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DaveHenry1
2 Iron

What Should I Have in a VMware Home Lab?

I've reached that point where it's becoming clear that I finally need my own VMware home lab.  Someplace I can test configurations, increase my knowledge, help myself prepare for advanced certifications, and maybe participate the occasional beta test.

What will I want to have in a "minimal" home lab set up?  And what might I want to add to my wish list to move it from "minimal" to "ideal"?

I'm thinking that, at a minimum, I'll need:

  • A network storage device capable of doing both NFS and iSCSI simultaneously (I'm going to want to play with both VAAI-Block and VAAI-NAS)
  • At least 2 servers (I'll want to test HA, FT, vMotion, DRS, etc.)
  • A 1Gbps or faster network switch

What have I missed?

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5 Replies
orcsab
1 Nickel

Re: What Should I Have in a VMware Home Lab?

Dave, I'd argue that two servers are not needed.  Instead invest that money is more memory and cores.  You can run vSphere embedded on a single server, which will allow you to do HA, FT, vMotion, etc.

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DaveHenry1
2 Iron

Re: What Should I Have in a VMware Home Lab?

Scott,

Thanks! I hadn't thought of that.  Will running vSphere embedded allow me to create two separate datacenters?  I'd like to be able to test and play with different disaster recovery options, SRM, etc.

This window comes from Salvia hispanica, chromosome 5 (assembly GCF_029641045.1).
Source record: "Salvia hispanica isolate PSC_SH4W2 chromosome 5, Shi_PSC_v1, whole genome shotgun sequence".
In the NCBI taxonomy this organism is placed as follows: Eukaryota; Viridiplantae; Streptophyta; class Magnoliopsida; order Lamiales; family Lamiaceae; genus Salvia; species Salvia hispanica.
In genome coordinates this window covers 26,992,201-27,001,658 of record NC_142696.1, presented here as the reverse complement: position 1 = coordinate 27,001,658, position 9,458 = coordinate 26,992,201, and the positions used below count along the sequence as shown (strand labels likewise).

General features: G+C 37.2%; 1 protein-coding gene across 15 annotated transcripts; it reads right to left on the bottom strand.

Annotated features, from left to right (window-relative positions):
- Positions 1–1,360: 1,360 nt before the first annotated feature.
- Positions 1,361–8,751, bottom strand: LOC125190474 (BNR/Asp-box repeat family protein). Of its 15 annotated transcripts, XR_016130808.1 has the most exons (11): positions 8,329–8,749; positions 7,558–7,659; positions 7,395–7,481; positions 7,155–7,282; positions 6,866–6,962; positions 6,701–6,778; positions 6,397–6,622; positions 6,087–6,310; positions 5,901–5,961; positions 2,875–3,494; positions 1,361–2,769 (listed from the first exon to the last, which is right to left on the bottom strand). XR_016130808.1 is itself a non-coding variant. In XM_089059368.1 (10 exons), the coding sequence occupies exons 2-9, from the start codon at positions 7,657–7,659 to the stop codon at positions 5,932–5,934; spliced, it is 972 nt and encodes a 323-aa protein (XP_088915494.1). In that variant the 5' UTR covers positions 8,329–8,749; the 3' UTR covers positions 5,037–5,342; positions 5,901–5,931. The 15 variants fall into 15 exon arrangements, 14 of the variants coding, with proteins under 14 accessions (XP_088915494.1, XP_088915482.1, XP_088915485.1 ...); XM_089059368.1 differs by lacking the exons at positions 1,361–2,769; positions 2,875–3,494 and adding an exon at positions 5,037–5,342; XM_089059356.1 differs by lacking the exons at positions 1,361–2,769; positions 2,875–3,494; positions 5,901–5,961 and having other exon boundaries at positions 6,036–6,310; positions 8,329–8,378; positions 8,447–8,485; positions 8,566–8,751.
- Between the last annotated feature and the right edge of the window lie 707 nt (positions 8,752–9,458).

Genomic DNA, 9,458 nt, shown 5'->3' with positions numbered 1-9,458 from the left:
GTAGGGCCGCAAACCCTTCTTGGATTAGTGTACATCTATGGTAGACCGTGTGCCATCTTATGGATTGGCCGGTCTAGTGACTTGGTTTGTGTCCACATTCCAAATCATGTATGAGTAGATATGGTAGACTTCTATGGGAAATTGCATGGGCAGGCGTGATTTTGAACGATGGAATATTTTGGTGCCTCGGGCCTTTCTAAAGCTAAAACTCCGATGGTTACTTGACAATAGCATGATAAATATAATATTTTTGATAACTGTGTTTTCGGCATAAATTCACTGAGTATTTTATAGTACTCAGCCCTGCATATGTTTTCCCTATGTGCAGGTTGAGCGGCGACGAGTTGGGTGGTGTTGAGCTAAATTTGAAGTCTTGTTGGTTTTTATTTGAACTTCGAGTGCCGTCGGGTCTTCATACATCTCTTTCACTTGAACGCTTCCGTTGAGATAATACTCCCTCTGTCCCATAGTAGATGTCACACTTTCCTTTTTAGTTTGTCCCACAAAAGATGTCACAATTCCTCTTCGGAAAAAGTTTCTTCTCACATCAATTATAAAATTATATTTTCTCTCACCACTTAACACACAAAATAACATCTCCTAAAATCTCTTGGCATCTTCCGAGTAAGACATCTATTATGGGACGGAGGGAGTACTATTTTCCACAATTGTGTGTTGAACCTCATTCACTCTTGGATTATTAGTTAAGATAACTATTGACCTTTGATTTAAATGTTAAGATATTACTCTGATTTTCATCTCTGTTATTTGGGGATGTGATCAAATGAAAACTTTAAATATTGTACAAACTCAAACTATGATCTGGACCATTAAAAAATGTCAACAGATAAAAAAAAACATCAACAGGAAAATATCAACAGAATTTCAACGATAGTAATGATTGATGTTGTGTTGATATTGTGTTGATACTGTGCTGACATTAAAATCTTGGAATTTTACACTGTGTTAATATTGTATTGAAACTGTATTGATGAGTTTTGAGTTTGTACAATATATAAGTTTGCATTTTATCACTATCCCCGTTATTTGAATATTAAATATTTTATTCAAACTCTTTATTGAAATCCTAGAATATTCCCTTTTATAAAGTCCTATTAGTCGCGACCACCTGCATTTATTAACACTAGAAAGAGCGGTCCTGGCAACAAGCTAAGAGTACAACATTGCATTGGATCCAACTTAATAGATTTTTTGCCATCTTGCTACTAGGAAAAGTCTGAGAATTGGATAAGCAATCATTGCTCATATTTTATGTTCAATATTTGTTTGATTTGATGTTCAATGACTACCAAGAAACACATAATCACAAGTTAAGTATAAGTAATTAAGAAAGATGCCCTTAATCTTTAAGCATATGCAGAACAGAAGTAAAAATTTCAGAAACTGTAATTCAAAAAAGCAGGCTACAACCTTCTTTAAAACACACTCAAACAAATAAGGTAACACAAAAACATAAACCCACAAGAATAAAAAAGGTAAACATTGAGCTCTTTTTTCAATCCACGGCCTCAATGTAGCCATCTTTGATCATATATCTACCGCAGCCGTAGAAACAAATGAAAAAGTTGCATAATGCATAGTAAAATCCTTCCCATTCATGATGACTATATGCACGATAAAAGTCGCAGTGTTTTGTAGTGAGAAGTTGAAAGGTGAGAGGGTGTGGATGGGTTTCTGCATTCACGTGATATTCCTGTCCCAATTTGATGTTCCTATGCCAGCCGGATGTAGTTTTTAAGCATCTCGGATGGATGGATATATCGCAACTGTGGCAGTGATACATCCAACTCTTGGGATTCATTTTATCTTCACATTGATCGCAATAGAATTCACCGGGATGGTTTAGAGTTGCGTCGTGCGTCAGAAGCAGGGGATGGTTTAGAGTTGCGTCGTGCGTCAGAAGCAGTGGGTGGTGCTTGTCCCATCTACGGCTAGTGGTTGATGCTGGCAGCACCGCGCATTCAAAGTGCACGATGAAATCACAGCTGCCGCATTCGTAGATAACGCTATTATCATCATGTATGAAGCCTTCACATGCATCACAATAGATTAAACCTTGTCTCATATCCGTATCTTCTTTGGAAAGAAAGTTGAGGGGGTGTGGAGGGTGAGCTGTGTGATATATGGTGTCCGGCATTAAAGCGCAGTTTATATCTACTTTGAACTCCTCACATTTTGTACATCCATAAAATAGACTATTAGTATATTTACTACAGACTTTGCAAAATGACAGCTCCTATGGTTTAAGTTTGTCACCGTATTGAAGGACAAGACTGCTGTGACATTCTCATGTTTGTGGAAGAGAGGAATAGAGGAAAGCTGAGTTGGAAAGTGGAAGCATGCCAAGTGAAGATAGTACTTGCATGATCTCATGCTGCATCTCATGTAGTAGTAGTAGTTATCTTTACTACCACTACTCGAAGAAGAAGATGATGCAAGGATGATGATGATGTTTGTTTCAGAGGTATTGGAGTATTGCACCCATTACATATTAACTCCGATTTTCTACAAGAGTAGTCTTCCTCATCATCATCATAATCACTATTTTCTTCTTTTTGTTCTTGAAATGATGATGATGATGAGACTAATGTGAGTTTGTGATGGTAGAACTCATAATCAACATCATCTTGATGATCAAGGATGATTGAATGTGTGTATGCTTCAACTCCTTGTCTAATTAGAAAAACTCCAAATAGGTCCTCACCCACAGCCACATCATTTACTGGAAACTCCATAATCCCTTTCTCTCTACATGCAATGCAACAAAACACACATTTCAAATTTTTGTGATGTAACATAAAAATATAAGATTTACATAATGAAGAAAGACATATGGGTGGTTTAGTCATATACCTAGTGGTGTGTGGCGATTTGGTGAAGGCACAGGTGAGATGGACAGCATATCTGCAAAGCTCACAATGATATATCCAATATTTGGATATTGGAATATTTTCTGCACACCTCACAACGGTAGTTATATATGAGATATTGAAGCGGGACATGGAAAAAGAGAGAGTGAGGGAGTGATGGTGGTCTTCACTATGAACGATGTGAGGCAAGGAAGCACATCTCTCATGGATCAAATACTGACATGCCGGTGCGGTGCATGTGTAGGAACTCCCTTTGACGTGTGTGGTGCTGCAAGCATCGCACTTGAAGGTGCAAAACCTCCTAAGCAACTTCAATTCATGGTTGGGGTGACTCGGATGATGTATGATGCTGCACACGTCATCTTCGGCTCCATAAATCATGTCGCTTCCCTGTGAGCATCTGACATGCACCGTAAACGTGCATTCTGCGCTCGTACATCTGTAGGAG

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orcsab
1 Nickel

Re: What Should I Have in a VMware Home Lab?

No problem.  Once ESXi (now properly called "The VMware Hypervisor") is running in a VM it is in every way like a standalone server.  You can logically organize them however you like.  Stand-alone, clustered, multiple clusters, etc.  Just keep on throwing RAM at your server and have a decent CPU.  The performance bottleneck will likely be your storage.

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jase_mccarty
1 Nickel

Re: What Should I Have in a VMware Home Lab?

Dave,

I can't say I disagree with Scott, despite having 2 servers in my Co-Lo...

I will augment what Scott has said with one thing... Make sure that this system has remote console/power/etc access.  The two systems I have, have an iKVM, allowing me to get to the console, without having to physically be attached to the machine.  I can remotely power on/off a system as well.  It makes a big difference when you can connect to a jump box, and remotely power on your lab server(s).

Good luck,

Jase

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teovmy
2 Iron

Re: What Should I Have in a VMware Home Lab?

When you want to start very low budget use Workstation or Fusion, depends on your hardware. Make sure there is enough memory to run more virtual machines. When you have the luxery use a NAS like Synology or Iomega. In any case something so you can offer LUN's to these systems. Building it like this consumes not much.

But there are situation you prefer deticated hardware.

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